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Executive Summaries

Tuesday, January 22, 2019

Industry 4.0—A Regional Update

Over the last several years, the information technology (IT) world has dramatically changed due to several strong influences including social, mobile, big data/analytics, and the cloud (SMAC). Some would add the IoT to this list. The next big thing seems to be digitalization, which leverages solutions addressing the SMAC and IoT trends to help companies fundamentally transform their businesses. According to a recent survey, top-performing businesses are currently spending 34% of their IT budget on digital transformation, with 44% planned in 2019.

The Industrie 4.0 initiative started in 2006 as one point in a 10-point high-tech German strategic plan and has consistently promoted the Internet of Things and services since then. Their effort recognized the importance of social platforms, mobile, analytics, cloud, and the Internet of Things (IoT) to the future of manufacturing and global commerce. Countries around the world have responded to this vision, building their own programs to advance their societies.

This paper offers an overview of the responses in five major global economies in which CIMdata delivers its annual PLM Market & Industry Forum: The United States, Germany, India, China, and Japan. Each country is pursuing the Industry 4.0 vision with a strategy unique to their situation.

CIMdata believes that Industry 4.0 and the digitalization trend sweeping business are really two sides of the same coin. Further, manufacturing companies pursuing these strategies need to have strong PLM practices and enabling technologies to profitably serve markets of one. As witnessed in our global PLM market research, this wave can provide a huge opportunity for the PLM Economy.

The PLM Economy needs to leverage these initiatives in the United States, the other countries discussed here, and just about any country, particularly those identified in the figure below. The Industry 4.0 vision itself is smart and connected, and the driving force behind that vision is profitably delivering smart connected products tailored to markets of one. Creating those smart connected products requires skills in developing mechanical, electrical/electronic, and software elements and weaving those elements into market-ready integrated offerings. Based on CIMdata’s industrial consulting, many companies are still struggling with bringing those disciplines and their intellectual assets together into a cohesive, configuration managed whole. They need PLM software and services providers to help them make this transition.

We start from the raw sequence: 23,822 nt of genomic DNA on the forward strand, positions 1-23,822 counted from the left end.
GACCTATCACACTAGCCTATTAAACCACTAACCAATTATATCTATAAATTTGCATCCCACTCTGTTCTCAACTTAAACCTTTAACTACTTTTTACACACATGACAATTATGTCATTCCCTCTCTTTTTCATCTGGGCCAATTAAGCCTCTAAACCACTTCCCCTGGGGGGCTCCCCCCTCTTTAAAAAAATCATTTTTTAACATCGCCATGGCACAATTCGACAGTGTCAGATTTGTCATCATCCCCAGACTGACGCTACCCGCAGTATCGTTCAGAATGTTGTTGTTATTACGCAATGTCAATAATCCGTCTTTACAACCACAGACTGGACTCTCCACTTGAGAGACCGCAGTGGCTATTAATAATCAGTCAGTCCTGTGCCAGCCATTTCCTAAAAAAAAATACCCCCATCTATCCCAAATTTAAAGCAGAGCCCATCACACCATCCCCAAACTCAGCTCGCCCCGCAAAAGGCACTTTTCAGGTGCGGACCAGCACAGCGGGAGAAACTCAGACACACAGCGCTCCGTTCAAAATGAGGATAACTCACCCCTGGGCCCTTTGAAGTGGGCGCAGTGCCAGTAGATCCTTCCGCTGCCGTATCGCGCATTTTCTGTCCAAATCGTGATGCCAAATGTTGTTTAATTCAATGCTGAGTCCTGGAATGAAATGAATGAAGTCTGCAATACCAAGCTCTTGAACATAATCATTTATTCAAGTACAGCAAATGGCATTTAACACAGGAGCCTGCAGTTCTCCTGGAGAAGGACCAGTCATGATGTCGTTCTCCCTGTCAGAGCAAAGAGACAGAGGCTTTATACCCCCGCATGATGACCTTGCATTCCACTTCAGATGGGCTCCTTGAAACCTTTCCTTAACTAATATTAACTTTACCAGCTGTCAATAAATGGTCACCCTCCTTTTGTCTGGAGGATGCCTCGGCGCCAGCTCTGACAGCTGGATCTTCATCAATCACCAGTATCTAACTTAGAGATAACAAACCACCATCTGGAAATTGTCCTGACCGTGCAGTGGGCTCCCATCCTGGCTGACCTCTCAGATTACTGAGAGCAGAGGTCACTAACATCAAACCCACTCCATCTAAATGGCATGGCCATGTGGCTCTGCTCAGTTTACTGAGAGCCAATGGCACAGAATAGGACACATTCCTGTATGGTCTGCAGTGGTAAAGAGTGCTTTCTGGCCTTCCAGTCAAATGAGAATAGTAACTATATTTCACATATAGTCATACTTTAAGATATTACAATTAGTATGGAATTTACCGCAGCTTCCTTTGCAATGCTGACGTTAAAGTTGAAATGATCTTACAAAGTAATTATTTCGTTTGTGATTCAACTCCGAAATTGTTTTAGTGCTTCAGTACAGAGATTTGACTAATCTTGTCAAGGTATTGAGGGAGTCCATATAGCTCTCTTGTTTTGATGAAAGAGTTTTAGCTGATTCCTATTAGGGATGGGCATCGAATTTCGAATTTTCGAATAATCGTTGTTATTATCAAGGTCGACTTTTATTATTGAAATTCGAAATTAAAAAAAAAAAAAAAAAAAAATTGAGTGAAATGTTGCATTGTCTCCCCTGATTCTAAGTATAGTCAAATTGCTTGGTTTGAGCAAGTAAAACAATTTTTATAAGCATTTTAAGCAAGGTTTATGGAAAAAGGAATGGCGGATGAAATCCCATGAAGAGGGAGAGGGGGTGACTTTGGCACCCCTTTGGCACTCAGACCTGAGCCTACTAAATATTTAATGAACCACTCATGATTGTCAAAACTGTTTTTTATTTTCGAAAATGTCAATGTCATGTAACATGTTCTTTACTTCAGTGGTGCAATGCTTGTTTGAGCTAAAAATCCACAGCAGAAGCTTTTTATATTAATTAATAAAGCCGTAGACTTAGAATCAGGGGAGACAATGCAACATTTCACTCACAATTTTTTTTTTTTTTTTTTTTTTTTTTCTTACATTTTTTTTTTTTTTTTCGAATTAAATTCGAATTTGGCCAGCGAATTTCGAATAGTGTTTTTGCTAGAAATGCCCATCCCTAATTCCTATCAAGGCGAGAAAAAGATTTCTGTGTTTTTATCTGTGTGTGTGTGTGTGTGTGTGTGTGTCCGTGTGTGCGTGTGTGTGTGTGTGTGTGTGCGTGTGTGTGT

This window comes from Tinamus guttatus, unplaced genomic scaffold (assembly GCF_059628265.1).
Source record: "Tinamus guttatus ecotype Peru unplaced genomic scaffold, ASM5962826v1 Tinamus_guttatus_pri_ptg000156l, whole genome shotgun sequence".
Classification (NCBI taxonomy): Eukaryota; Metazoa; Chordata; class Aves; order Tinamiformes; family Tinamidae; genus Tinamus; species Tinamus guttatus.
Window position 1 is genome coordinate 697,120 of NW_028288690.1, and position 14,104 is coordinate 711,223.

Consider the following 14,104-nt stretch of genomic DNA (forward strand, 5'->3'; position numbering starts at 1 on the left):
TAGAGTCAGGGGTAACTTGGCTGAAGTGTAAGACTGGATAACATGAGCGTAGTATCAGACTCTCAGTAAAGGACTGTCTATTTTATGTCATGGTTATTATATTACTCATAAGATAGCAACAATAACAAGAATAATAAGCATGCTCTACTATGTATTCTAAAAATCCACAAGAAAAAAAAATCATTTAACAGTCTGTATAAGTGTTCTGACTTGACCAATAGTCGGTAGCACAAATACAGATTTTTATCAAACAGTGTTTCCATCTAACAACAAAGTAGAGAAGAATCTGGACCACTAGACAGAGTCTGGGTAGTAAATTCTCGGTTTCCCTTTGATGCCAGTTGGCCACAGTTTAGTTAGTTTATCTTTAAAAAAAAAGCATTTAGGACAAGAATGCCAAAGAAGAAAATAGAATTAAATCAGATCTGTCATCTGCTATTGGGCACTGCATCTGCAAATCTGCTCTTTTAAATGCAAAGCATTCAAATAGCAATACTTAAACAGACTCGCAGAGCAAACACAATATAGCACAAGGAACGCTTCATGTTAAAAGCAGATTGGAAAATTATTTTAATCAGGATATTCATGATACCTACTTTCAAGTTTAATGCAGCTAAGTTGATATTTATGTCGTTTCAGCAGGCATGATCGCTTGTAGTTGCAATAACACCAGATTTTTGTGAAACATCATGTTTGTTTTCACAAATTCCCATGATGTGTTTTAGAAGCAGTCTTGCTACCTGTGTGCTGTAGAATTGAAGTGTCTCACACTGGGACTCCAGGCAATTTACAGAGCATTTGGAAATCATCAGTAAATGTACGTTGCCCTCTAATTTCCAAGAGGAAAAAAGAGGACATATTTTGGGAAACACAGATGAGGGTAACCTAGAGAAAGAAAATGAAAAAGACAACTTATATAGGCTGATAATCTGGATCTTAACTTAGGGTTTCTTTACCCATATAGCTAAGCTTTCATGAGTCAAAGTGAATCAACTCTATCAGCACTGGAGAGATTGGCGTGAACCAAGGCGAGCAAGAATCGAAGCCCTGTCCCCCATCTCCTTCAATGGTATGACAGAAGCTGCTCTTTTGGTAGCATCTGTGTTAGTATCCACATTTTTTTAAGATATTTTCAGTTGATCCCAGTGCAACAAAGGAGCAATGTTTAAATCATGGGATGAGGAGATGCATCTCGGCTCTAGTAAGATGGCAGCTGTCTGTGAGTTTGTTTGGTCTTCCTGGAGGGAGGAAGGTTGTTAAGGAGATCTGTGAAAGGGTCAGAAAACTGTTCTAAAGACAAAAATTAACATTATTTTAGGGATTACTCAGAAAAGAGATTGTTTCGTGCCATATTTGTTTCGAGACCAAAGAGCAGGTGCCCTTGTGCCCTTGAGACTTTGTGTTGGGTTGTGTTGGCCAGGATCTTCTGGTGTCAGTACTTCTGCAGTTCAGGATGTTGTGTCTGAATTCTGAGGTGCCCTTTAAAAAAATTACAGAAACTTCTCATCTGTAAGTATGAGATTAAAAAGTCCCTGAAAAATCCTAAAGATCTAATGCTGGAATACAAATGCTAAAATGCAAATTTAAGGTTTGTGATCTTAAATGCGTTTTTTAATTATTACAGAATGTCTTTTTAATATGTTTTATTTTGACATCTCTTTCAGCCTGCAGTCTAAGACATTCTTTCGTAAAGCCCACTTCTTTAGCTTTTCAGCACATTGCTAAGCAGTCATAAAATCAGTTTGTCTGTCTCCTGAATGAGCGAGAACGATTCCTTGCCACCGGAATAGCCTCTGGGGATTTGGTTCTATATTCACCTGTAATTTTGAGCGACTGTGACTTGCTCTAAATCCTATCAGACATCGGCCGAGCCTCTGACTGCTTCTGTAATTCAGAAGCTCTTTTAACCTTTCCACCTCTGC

Figure 1

Figure 1—A Sampling of Country-Based Manufacturing Initiatives

The bigger issue for countries with mature manufacturing bases, like the US, Japan, and Germany, is that they have to maximize the value of their existing physical plant, often by making it smarter and connected, on the way to the Industry 4.0 vision. Companies will need clear, consistent maturity assessments that can capture the status quo and point the way forward. Migration strategies must deliver benefits from an early stage to encourage continued investment. This means bite-sized action steps positioned in a strategic framework.

The same trends driving IT and society—Social, Mobile, Analytics, Cloud, and the Internet of Things—are key enablers for both PLM and Industry 4.0. Product companies need PLM processes and enabling solutions that can provide the necessary end-to-end connectivity spanning the lifecycle. This digital thread will help animate digital twins of products, production, and operation that will enhance understanding and provide new opportunities to advance product quality and features. CIMdata sees platforms and digitalization as core to the Industry 4.0 vision, but current enterprise software and PLM-enabling solutions do not yet support the cyber-physical systems part of the vision.

There are regional variations in Industry 4.0 definitions, and in governmental and industry responses. It really depends on their starting point. Those ahead (the US, Germany, and Japan) want to stay there, others want to lead. Their strategies must address strengths and weaknesses of their countries, and where they want to go. There is plenty of opportunity for the PLM Economy. Over the last few years digital manufacturing revenues have grown strongly, driven by Industry 4.0 investments.

Industry 4.0—A Regional Update is an 18-page whitepaper.

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